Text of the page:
This is enforced in the business sector by the so-called ‘language police’- a term coined by the right-wing English language press – who are responsible for dealing with complaints about violations of the language laws. These civil servants are also allowed to make investigations themselves, hence the media’s use of ‘language police’. For example, they ensure that business signs are written boldly in French and, if an English sign is required too, that it is one third of the size of the French sign. In fact, there are French-language extremist groups like the ‘Front de Liberation du Quebec’ that have bombed or threatened to bomb businesses with English signs, like ‘Second Cup’ (a coffee house chain) and Schwartz’s (a popular Jewish delicatessen in Montreal). Another example is when a store does not serve its customers in French. It could be because the owner is stubborn, or more likely that immigrants have been hired who do not yet speak French. A situation like this is often resolved by the owner hiring a clerk who is able to communicate with customers in French.
Quebec’s birth rate is one of the lowest in the world, with 1.6 births per woman (Chevrier, 1997) and this, coupled with an increase in immigration, has heightened the realisation that French as the language of communication might once again be at risk. Quebec’s immigration Minister, Sylvian Simard, recently stated that only 45% of last year’s immigrants were either francophone or bilingual. This has led to a new policy of seeking French-speaking immigrants from North Africa (Canadian Press, 2001).
Some believe that the only way to protect the French-speaking societies’ language and culture is for Quebec to separate from the rest of Canada. The central motivation to becoming a separate nation is the issue of language, although many French-Canadians feel that Quebec would also benefit economically if it were to separate from Canada. What many Quebecers fear is that, without the Canadian government recognising Quebec as a distinct society, with its own unique language, culture and economy, it will be lost in this increasingly globalised world. The `Bloc Quebecois` is the political party that represents this desire for sovereignty but, at the last election, lost many seats to the Liberals, and has become less and less popular with the Quebec population, as has the issue of separation.
French Translating vs French interpreting
A distinction is made between translation , which consists of transferring ideas expressed in writing from one language to another, from interpreting , which consists of transferring ideas expressed orally , or by the use of gestures (as in the case of sign language), from one language to another. Although interpreting can be considered a subcategory of translation as far as the analysis of the processes involved is concerned ( translation studies ), in practice the talents required for these two activities are quite different.
French Translation Process
The translation process , whether it be for translation or interpreting, can be described simply as:
Decoding the meaning of the source text, and
Re-encoding this meaning in the target language.
To decode the meaning of a text the translator must first identify its component ” translation units “, that is to say the segments of the text to be treated as a cognitive unit. A translation unit may be a word , a phrase or even one or more sentences.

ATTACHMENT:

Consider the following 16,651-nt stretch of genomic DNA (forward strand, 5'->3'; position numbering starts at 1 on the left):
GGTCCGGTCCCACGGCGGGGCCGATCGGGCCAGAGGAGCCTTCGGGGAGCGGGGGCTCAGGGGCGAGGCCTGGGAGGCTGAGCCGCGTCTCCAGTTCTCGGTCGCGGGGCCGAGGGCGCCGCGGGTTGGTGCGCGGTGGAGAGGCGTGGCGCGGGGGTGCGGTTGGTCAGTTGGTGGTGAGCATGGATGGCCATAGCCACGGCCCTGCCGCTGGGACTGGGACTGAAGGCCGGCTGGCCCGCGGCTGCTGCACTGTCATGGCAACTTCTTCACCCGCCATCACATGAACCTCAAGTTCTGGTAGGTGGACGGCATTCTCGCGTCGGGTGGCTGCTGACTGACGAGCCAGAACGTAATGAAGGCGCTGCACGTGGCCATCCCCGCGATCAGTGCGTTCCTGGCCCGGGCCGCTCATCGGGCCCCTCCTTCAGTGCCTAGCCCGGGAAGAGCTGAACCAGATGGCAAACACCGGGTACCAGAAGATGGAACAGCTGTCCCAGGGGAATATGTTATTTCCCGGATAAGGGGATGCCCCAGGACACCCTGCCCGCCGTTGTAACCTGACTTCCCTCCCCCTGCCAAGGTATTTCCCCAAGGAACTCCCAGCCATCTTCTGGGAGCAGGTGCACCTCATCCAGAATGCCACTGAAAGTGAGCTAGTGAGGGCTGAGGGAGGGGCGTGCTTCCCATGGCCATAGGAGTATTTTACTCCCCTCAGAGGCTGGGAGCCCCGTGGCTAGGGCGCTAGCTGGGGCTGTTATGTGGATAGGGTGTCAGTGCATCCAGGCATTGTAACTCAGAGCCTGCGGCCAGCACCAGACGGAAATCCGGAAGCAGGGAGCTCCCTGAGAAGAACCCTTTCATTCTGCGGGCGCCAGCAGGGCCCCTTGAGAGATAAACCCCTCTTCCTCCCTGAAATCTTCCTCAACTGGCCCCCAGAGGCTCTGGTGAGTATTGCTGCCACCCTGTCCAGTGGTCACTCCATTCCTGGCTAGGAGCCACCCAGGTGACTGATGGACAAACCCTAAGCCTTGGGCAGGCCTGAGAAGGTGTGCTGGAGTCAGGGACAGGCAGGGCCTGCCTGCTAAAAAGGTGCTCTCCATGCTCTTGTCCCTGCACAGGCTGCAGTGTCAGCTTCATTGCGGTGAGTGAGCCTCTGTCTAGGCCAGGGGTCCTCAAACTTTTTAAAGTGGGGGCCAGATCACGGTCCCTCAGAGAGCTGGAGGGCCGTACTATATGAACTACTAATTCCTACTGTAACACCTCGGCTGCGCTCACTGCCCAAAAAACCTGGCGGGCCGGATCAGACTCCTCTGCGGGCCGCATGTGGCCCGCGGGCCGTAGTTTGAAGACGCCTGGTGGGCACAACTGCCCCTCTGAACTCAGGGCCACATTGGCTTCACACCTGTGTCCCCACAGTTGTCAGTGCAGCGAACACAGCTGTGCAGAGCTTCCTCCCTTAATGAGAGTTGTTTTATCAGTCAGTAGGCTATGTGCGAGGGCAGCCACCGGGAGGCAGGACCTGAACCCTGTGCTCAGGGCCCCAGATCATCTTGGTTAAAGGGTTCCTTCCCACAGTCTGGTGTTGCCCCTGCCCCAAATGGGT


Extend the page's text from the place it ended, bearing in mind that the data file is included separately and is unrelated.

Behind this seemingly simple procedure lies a complex cognitive operation. To decode the complete meaning of the source text, the translator must consciously and methodically interpret and analyses all its features. This process requires thorough knowledge of the grammar, semantics , syntax , idioms and the like of the source language, as well as the culture of its speakers.
The translator needs the same in-depth knowledge to re-encode the meaning in the target language. In fact, often translators’ knowledge of the target language is more important, and needs to be deeper, than their knowledge of the source language. For this reason, most translators translate into a language of which they are native speakers.
In addition, knowledge of the subject matter being discussed is essential.
In recent years studies in cognitive linguistics have been able to provide valuable insights into the cognitive process of translation.
Measuring Success in Translation
As the goal of translation is to ensure that the source and the target texts communicate the same message while taking into account the various constraints placed on the translator, a successful translation can be judged by two criteria:
Faithfulness, also called fidelity , which is the extent to which the translation accurately renders the meaning of the source text, without adding to it or subtracting from it, and without intensifying or weakening any part of the meaning; and
Transparency, which is the extent to which the translation appears to a native speaker of the target language to have originally been written in that language, and conforms to the language’s grammatical, syntactic and idiomatic conventions.
A translation meeting the first criterion is said to be a “faithful translation”; a translation meeting the second criterion is said to be an “idiomatic translation”.
The criteria used to judge the faithfulness of a translation vary according to the subject, the precision of the original contents, the type, function and use of the text, its literary qualities, its social or historical context, and so forth.
The criteria for judging the transparency of a translation would appear more straightforward: an unidiomatic translation “sounds” wrong, and in the extreme case of word-for-word translations generated by many machine translation systems, often result in patent nonsense.